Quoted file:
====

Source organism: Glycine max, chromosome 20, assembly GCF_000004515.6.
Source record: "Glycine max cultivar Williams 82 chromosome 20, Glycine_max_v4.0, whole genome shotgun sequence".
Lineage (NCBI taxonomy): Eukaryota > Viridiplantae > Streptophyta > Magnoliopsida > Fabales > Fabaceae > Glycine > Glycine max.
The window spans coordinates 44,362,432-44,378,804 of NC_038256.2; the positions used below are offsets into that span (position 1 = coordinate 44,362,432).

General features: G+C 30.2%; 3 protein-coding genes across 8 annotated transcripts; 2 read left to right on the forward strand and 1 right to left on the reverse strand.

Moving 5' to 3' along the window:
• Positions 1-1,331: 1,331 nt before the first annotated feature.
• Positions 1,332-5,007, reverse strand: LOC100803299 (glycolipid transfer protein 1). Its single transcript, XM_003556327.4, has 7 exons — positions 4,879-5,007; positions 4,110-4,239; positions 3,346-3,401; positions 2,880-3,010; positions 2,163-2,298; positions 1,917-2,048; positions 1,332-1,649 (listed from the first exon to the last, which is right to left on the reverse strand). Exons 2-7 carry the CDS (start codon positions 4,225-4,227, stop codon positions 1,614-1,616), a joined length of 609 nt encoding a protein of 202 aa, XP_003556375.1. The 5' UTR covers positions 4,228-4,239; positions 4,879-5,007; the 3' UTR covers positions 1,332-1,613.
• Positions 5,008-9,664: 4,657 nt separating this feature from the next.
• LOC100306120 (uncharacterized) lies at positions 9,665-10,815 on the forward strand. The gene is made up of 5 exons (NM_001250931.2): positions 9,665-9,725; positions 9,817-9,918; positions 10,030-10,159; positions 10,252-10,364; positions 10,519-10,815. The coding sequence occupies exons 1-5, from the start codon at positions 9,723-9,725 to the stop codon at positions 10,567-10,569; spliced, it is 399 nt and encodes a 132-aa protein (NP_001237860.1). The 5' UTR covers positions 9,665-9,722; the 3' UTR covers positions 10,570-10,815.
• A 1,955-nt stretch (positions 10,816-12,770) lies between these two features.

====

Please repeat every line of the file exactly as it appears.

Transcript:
Source organism: Glycine max, chromosome 20, assembly GCF_000004515.6.
Source record: "Glycine max cultivar Williams 82 chromosome 20, Glycine_max_v4.0, whole genome shotgun sequence".
Lineage (NCBI taxonomy): Eukaryota > Viridiplantae > Streptophyta > Magnoliopsida > Fabales > Fabaceae > Glycine > Glycine max.
The window spans coordinates 44,362,432-44,378,804 of NC_038256.2; the positions used below are offsets into that span (position 1 = coordinate 44,362,432).

General features: G+C 30.2%; 3 protein-coding genes across 8 annotated transcripts; 2 read left to right on the forward strand and 1 right to left on the reverse strand.

Moving 5' to 3' along the window:
• Positions 1-1,331: 1,331 nt before the first annotated feature.
• Positions 1,332-5,007, reverse strand: LOC100803299 (glycolipid transfer protein 1). Its single transcript, XM_003556327.4, has 7 exons — positions 4,879-5,007; positions 4,110-4,239; positions 3,346-3,401; positions 2,880-3,010; positions 2,163-2,298; positions 1,917-2,048; positions 1,332-1,649 (listed from the first exon to the last, which is right to left on the reverse strand). Exons 2-7 carry the CDS (start codon positions 4,225-4,227, stop codon positions 1,614-1,616), a joined length of 609 nt encoding a protein of 202 aa, XP_003556375.1. The 5' UTR covers positions 4,228-4,239; positions 4,879-5,007; the 3' UTR covers positions 1,332-1,613.
• Positions 5,008-9,664: 4,657 nt separating this feature from the next.
• LOC100306120 (uncharacterized) lies at positions 9,665-10,815 on the forward strand. The gene is made up of 5 exons (NM_001250931.2): positions 9,665-9,725; positions 9,817-9,918; positions 10,030-10,159; positions 10,252-10,364; positions 10,519-10,815. The coding sequence occupies exons 1-5, from the start codon at positions 9,723-9,725 to the stop codon at positions 10,567-10,569; spliced, it is 399 nt and encodes a 132-aa protein (NP_001237860.1). The 5' UTR covers positions 9,665-9,722; the 3' UTR covers positions 10,570-10,815.
• A 1,955-nt stretch (positions 10,816-12,770) lies between these two features.